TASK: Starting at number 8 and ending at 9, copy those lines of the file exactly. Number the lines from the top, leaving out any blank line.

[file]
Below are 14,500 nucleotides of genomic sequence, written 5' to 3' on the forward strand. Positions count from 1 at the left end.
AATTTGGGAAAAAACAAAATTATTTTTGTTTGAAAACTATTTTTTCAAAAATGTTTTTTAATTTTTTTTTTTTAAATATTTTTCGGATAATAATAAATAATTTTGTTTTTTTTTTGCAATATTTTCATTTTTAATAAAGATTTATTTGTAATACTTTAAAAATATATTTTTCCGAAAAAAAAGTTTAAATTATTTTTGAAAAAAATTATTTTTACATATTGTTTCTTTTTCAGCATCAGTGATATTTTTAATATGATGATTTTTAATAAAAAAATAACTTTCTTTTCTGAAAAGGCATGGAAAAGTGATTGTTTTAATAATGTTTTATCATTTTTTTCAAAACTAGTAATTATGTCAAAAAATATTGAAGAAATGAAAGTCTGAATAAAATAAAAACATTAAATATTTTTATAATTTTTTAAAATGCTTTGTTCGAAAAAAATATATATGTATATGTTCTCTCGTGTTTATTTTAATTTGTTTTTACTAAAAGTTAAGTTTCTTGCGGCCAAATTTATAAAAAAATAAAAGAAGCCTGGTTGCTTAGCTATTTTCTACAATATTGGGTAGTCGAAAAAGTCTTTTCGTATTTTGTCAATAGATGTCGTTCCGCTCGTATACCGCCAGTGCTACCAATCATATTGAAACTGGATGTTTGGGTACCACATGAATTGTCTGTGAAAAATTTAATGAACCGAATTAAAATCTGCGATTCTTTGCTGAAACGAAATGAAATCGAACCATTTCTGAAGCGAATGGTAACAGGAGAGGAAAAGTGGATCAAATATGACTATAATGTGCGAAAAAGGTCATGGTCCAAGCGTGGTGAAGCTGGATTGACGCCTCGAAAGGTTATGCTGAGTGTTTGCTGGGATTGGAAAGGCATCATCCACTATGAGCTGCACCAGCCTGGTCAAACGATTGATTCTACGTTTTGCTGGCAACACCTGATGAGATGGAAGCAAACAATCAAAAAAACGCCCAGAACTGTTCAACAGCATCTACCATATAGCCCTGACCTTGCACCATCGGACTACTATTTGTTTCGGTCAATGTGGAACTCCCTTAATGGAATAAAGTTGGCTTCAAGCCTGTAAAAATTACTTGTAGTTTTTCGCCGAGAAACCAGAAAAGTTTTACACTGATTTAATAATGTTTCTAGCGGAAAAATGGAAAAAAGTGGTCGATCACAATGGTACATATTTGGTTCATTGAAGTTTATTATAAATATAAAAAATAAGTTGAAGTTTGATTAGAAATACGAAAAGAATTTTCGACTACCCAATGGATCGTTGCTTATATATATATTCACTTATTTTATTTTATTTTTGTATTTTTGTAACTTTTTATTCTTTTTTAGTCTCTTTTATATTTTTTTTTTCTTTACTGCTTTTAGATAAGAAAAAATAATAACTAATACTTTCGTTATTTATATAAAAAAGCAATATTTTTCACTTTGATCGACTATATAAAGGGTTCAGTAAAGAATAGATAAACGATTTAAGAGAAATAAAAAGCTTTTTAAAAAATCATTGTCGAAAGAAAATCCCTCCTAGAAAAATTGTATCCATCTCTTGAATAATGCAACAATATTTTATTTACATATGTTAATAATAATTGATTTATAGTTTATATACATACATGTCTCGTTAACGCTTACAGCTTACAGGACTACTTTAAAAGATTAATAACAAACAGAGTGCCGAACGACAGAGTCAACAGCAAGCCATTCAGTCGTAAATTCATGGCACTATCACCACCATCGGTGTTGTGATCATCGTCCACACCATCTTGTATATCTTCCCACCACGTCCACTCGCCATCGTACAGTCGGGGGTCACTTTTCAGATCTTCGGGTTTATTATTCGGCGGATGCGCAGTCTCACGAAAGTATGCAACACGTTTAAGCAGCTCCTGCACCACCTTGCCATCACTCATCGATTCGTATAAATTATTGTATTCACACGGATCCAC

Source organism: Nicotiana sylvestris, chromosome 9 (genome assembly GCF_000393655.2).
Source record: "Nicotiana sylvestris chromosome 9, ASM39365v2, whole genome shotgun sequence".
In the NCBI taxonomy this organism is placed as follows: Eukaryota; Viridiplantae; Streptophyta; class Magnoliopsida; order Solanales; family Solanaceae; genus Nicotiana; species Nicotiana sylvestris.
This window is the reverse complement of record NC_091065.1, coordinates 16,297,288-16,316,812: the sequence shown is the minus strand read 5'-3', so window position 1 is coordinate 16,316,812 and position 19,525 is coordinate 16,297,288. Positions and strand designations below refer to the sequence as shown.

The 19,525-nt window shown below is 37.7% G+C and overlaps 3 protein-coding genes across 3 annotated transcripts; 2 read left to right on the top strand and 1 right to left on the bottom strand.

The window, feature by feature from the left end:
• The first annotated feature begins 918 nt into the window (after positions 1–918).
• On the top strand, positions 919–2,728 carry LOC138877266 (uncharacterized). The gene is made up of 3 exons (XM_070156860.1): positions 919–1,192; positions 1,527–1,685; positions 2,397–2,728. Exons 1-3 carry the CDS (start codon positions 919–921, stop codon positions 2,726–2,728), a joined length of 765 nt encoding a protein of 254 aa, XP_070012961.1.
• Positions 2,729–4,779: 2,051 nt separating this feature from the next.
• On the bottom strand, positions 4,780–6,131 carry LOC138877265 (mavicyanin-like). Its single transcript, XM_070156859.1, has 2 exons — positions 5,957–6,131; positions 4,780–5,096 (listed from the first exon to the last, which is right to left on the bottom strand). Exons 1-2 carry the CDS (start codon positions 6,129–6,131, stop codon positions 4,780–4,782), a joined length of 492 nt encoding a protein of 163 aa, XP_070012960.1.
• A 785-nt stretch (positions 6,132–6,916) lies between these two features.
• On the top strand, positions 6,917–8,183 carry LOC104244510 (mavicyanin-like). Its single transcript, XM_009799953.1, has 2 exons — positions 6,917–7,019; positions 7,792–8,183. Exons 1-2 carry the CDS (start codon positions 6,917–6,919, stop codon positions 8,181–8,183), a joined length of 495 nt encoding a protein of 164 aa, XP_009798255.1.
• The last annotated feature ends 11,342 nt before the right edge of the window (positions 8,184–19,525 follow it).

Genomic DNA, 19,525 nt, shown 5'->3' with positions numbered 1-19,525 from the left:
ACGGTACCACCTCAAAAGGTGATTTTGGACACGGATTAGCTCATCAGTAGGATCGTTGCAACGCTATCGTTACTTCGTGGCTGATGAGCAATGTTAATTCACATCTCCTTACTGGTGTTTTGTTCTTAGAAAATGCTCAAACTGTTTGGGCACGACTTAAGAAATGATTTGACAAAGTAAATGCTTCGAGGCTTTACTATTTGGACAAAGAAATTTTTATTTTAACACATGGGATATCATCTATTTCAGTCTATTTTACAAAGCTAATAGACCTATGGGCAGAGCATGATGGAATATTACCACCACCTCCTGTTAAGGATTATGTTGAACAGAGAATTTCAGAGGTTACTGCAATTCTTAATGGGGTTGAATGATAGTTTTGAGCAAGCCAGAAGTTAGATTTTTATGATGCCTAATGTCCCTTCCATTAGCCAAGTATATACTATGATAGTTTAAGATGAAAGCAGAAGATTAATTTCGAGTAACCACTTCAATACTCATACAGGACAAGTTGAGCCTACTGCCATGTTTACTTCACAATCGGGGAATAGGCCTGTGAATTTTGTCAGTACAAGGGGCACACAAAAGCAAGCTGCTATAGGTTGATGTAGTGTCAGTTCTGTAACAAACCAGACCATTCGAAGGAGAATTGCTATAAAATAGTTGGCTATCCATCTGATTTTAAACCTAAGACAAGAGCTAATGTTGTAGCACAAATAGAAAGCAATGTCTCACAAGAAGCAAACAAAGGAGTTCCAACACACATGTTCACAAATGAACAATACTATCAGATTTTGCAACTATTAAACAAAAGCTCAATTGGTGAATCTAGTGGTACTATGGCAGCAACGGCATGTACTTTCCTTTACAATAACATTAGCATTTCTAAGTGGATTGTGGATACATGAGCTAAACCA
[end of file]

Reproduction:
The window, feature by feature from the left end:
• The first annotated feature begins 918 nt into the window (after positions 1–918).